pot of crabs. Individually, the crabs could easily escape from the pot, but instead, they
grab at each other in a useless "king of the hill" competition which prevents any from
escaping and ensures their collective demise. The analogy in human behavior is that
members of a group will attempt to "pull down" (negate or diminish the importance of)
any member who achieves success beyond the others, out of envy, conspiracy or
competitive feelings.
This term is broadly associated with short-sighted, non-constructive thinking rather than a
unified, long-term, constructive mentality. It is also often used colloquially in reference to
individuals or communities attempting to "escape" a so-called "underprivileged life", but
kept from doing so by others attempting to ride upon their coat-tails or those who simply
resent their success.




Since the February 1986 Revolution(1)ᄃ, values development has been one major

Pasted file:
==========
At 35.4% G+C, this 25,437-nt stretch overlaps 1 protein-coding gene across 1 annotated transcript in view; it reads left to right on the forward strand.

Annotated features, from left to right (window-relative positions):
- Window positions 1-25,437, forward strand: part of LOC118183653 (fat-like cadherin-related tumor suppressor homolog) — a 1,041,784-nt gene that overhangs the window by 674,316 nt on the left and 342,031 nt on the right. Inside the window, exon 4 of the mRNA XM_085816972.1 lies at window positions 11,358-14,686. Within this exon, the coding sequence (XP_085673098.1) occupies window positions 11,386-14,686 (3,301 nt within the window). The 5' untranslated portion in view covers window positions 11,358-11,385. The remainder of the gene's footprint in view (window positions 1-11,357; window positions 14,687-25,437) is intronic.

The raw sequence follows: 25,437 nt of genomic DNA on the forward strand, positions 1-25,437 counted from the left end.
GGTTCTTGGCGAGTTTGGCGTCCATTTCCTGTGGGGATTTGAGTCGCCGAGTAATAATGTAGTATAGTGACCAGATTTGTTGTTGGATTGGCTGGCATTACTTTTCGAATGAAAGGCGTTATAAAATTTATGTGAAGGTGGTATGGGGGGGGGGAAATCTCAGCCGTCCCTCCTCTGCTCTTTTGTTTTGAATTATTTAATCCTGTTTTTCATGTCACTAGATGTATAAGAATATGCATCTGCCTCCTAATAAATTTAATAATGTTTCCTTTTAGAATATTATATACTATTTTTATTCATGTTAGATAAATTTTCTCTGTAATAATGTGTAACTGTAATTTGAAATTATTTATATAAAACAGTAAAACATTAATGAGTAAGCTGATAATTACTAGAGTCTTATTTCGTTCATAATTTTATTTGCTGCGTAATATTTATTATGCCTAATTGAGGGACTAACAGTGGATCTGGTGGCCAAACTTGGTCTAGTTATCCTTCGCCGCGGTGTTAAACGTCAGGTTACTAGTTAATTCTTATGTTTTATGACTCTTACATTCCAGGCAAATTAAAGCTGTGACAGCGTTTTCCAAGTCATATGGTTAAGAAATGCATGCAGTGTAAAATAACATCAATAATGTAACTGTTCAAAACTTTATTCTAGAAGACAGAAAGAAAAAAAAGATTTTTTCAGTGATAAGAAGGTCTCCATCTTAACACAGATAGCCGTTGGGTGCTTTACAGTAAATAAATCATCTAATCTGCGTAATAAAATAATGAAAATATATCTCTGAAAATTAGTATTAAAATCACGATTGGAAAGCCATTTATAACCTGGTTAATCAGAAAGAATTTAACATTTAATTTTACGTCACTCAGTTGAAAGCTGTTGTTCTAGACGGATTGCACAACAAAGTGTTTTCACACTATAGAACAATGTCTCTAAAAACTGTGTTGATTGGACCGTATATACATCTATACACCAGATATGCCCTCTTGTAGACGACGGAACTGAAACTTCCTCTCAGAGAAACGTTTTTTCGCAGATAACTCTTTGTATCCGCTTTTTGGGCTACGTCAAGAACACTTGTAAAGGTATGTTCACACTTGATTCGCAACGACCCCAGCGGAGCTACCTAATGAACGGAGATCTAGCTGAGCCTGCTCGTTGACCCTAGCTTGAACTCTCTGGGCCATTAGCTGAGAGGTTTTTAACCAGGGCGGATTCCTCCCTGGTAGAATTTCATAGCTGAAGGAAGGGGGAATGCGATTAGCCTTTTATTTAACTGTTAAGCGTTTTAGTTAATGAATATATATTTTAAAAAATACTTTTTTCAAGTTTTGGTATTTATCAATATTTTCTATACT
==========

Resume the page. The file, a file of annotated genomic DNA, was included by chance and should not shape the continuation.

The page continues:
concern of the Department of Education, Culture and Sports (DECS). Undersecretary
Minda Sutaria has publicized the second draft of the DECS Overall Values Framework,
designed to assist teachers at all levels. This latest draft, basically similar to that proposed
by Fr. Raul Bonoan, S.J. in "Paideia, Humanism, and Magpakatao: Values for National
Reconstruction,"(2)ᄃ bases its framework on the provisions of the Philippine Constitution
of 1986.

If we are to discover our traditional values and make sure that they contribute to the "just
and humane society" and "total human liberation and development" of which the
Philippine Constitution speaks, we must ask some basic questions.

1) What is the philosophical basis of Filipino values?

2) What is distinctive about the Filipino value system?


A brief introduction to the philosophy of human values is necessary for an understanding

of Filipino values and values education. A Filipino experiences family closeness and
solidarity (pagpapahalaga sa pamilya), politeness (use of po or ho), hospitality (tuloy po
kayo), gratitude (utang na loob) from "within", that is, subjectively and emotionally,
unlike a non-Filipino observer, social scientist, or psychologist who studies Filipino
values objectively from "without" or "from a distance". Such Filipino values as social
acceptance, (pakikisama, amor propio, economic security, pagmamay-ari), and trust in